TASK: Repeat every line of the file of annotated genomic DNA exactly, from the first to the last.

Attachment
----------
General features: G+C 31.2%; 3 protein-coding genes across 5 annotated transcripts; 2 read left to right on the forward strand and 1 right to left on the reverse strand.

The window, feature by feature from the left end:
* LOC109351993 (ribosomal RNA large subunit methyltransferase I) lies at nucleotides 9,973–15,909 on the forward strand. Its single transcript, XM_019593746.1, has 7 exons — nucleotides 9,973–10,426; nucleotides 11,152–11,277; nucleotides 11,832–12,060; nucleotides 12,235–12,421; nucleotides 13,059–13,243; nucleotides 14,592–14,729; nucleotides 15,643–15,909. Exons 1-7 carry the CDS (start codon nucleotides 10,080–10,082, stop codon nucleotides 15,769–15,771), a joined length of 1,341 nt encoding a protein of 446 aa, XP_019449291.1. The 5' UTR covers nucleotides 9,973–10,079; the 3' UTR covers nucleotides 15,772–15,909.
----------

General features: G+C 31.2%; 3 protein-coding genes across 5 annotated transcripts; 2 read left to right on the forward strand and 1 right to left on the reverse strand.

The window, feature by feature from the left end:
* LOC109351993 (ribosomal RNA large subunit methyltransferase I) lies at nucleotides 9,973–15,909 on the forward strand. Its single transcript, XM_019593746.1, has 7 exons — nucleotides 9,973–10,426; nucleotides 11,152–11,277; nucleotides 11,832–12,060; nucleotides 12,235–12,421; nucleotides 13,059–13,243; nucleotides 14,592–14,729; nucleotides 15,643–15,909. Exons 1-7 carry the CDS (start codon nucleotides 10,080–10,082, stop codon nucleotides 15,769–15,771), a joined length of 1,341 nt encoding a protein of 446 aa, XP_019449291.1. The 5' UTR covers nucleotides 9,973–10,079; the 3' UTR covers nucleotides 15,772–15,909.